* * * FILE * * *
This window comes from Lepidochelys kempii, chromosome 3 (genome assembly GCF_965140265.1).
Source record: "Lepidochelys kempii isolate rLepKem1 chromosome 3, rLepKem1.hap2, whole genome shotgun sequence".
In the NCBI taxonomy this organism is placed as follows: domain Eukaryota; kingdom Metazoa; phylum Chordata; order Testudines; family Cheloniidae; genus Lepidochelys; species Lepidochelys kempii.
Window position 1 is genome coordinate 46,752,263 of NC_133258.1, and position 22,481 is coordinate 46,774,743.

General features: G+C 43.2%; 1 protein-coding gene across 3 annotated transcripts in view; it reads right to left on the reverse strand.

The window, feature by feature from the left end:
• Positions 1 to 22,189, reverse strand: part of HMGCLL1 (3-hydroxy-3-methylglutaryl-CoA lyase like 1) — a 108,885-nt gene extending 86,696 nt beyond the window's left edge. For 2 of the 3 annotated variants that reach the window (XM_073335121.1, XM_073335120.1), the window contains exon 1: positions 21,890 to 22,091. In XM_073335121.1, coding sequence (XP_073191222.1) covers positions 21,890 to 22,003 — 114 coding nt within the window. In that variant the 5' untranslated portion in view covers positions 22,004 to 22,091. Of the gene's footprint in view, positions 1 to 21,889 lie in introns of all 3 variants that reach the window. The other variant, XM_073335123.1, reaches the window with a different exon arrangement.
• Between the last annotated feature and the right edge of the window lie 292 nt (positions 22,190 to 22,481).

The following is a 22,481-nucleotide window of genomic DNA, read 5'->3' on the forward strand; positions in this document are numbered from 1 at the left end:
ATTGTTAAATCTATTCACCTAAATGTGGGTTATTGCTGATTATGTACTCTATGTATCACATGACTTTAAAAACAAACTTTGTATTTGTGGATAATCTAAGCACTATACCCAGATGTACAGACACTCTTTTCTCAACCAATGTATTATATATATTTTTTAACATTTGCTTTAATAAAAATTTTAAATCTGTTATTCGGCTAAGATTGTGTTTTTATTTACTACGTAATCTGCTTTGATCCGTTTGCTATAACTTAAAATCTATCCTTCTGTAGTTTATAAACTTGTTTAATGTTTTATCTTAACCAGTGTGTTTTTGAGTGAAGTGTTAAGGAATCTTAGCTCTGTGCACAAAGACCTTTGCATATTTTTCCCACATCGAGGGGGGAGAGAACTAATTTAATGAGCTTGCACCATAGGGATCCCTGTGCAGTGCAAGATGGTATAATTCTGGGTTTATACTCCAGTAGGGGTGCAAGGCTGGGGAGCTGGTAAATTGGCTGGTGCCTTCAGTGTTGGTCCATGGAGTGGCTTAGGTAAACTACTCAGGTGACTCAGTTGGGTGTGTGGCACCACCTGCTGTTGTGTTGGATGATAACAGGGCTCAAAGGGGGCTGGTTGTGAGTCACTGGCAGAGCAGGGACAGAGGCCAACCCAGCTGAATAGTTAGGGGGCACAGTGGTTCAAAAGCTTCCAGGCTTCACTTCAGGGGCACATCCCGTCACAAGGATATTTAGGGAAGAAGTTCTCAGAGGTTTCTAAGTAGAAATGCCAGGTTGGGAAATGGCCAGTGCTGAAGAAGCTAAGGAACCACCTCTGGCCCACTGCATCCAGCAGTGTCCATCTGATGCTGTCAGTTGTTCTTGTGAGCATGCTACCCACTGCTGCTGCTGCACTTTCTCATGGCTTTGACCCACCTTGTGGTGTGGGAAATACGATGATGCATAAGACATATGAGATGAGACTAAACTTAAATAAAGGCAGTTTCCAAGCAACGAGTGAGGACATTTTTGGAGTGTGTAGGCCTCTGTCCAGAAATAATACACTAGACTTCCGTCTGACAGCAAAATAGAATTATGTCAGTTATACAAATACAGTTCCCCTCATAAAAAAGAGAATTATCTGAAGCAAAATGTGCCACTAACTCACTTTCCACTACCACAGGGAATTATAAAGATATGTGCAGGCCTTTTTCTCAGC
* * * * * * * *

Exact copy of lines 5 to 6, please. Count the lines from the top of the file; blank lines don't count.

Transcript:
General features: G+C 43.2%; 1 protein-coding gene across 3 annotated transcripts in view; it reads right to left on the reverse strand.

The window, feature by feature from the left end: